Formulation of action hypothesis
FORMULATION OF ACTION HYPOTHESIS
This section helps you in understanding how to formulate an action hypothesis.
WHAT IS A HYPOTHESIS?
You might be wondering what an action hypothesis is?
The processes, an investigator may use to examine a problem in the field of education are similar to the ones we use to attack our day to day problems.
Look at the following example.
A teacher notices that one of her Students in the IV grade does not show progress in learning “addition of two digit numbers”. Careful observation of this child in the classroom may suggest several possible causes for this problem. This in turn will help the teacher think of suitable remedies.
Based on these possible causes the teacher states HYPOTHESES which are the guessed strategies for solving the problem. Then the teacher designs and carries out a programme aimed at testing each hypothesis and checking the child’s progress.
Without ‘guessing’ the possible causes the teacher can not plan any remedy for the problem.
Once the investigator diagnoses the causes of the pinpointed/specific problems, he/she starts thinking about what concrete action, if taken, would bring about the desired change/solution.
Then he/she formulates hypothesis specifying the immediate ‘actions’ that could be taken to solve the problems.
The hypotheses formulated in action research are called ACTION HYPOTHESES
CHARACTERISTICS OF A GOOD ACTION HYPOTHESIS
A good action hypothesis should be
- Logically related to the problem
- Testable in classrooms situations
- Clearly stated without ambiguity
- Directly stated in terms of the expected outcome (should not be a generalized statement)
- Testable within a considerably short time (maximum of three months)
DIFFERENT FORMS FOR STATING ACTION HYPOTHESIS
a) Declarative form: An action hypothesis may be formulated as a statement with a positive relationship between the two factors identified, one being the cause and the other being the effect. This is also called a directional hypothesis.
b) Predictive form: An action hypothesis clearly predicting the expected out come which would emerge after the action plan is implemented. This can be stated using ‘if and then’ statement.
c) Question form: Questions can be raised as action hypotheses as what would be the result of the intended action plan.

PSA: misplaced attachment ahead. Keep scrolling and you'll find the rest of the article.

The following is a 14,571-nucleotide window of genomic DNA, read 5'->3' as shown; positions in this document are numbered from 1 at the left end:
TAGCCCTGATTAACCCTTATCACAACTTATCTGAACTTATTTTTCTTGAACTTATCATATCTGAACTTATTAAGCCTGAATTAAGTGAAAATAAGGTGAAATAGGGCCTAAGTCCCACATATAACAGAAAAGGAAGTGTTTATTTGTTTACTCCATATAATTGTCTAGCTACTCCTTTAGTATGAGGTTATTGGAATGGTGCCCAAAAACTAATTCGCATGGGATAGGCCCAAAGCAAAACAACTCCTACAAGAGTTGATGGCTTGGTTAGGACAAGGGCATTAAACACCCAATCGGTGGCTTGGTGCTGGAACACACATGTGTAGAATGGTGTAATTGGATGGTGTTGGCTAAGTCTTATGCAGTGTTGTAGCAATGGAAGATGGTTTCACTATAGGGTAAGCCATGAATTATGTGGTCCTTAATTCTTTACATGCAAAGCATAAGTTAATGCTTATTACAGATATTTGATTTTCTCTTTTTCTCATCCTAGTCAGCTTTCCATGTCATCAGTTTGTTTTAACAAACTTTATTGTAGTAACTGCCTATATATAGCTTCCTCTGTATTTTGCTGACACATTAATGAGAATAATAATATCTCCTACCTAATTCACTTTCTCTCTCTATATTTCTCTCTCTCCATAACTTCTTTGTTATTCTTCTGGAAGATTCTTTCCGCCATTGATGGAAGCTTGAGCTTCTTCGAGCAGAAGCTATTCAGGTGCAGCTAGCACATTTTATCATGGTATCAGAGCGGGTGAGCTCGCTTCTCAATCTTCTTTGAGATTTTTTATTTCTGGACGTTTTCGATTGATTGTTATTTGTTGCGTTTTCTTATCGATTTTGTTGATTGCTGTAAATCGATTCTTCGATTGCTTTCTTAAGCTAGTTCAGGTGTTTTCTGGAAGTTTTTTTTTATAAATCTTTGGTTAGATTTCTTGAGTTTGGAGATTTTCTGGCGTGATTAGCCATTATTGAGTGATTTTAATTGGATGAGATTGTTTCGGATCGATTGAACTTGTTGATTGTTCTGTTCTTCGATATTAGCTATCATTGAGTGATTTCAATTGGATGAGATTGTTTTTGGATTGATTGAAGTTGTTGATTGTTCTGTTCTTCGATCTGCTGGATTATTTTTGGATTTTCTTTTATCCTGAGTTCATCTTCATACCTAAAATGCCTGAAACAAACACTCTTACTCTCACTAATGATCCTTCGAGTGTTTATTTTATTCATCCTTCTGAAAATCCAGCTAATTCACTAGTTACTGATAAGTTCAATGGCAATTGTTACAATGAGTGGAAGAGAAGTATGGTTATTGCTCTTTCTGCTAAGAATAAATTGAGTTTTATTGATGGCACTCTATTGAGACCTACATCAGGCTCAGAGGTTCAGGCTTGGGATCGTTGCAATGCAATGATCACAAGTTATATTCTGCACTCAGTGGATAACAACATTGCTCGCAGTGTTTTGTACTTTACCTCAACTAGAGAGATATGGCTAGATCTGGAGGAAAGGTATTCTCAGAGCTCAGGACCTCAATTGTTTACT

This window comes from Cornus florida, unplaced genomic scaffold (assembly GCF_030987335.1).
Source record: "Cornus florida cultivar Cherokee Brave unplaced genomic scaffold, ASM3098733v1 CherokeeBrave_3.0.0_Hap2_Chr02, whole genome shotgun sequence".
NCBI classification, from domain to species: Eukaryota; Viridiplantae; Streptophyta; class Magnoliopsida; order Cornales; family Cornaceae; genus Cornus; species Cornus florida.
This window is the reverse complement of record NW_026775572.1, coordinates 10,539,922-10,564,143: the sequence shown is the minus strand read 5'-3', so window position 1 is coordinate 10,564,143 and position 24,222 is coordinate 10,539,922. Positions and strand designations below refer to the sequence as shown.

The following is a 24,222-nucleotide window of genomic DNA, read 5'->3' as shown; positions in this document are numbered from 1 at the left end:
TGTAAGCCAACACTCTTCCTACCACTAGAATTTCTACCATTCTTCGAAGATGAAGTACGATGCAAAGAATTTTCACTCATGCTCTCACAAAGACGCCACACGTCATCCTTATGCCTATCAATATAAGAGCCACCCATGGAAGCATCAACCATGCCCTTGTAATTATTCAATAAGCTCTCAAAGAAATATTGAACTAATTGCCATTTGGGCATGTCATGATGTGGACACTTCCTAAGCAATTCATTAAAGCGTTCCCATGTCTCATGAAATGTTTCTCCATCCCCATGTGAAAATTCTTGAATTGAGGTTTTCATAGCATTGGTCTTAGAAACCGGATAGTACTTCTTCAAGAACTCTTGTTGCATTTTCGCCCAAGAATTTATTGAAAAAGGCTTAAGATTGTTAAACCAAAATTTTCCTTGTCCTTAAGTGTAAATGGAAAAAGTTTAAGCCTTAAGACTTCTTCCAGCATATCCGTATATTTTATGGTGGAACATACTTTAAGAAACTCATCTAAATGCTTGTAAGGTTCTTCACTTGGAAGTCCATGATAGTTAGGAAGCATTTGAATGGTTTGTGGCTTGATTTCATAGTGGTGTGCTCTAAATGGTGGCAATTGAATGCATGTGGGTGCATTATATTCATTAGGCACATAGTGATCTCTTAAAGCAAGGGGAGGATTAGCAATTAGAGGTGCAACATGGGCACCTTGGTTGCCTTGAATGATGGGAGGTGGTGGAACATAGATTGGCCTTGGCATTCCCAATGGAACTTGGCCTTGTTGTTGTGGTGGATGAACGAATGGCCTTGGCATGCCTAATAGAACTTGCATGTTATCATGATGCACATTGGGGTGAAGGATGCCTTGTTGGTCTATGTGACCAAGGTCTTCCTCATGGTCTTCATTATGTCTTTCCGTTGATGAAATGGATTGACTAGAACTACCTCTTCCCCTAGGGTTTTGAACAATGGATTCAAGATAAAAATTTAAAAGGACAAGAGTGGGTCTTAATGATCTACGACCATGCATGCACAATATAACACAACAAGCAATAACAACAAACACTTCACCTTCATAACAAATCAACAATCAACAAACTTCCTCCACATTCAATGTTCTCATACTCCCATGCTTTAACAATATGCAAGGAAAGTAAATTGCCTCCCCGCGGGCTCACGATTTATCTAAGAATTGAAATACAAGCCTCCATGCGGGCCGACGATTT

d) Null form: A null hypothesis states that no relationship exists between the factors considered in the problems. This form is mostly used when rigorous statistical techniques are to be used.(A thoroughly worked out example for all these forms is given in the next unit.) Thus, an action hypothesis provides clarity and direction to solve a problem. Hence it is considered an important stage in action research.
FORMULATION OF AN ACTION HYPOTHESIS
To form a hypothesis the investigator should
- Have a thorough knowledge about the problem
- Be clear about the desired goal (solution)
- Make a real effort to look at the problem in new ways other than the regular practices (come out form conventional thinking)
- Give importance for imagination and speculation
- Think of many alternative solutions.
- Thoroughly examine the conditions/contexts in which the problem exists and then
- State the hypothesis
Illustration of an action hypothesis in four different forms
Here is an illustration of an Action Hypothesis stated in different forms. Carefully observe the wordings, the format, relationship between the factors in each form of the hypothesis. Predictive form Declarative orDirectional Form QuestionForm Null Form If the III grade students receive a “drill work” in the chapter “Addition of whole numbers their progress will be better in Arithmetic. 1. Replace the word “Drill Work” as ‘Supervised study’ in all the forms. 2. Add after, addition of two digit (carrying) A “Drill work” program in the chapter addition of whole numbers for III grade students will cause/influence better progress in Arithmetic, Or Addition (whole number) drill work in and progress in Arithmetic are (positively) related to each other.OrThere is a (positive) relationship between ‘Drill work’ in Addition (whole Nos.) and progress in Arithmetic. To what extent a “Drill work” program in the chapter Addition (Whole numbers) for III grade students will improve their progress in Arithmetic.OrDoes a drill work program in ‘Addition (Whole Nos.) for III graders improve their progress in Arithmetic? If so, to what extent? A “Drill work” program in the chapter. ‘Addition for III grade students and their progress in Arithmetic are not related to each other.OrThere is no significant relationship between the ‘drill work’ program in the chapter addition and progress (whole No.) in Arithmetic among III grade students.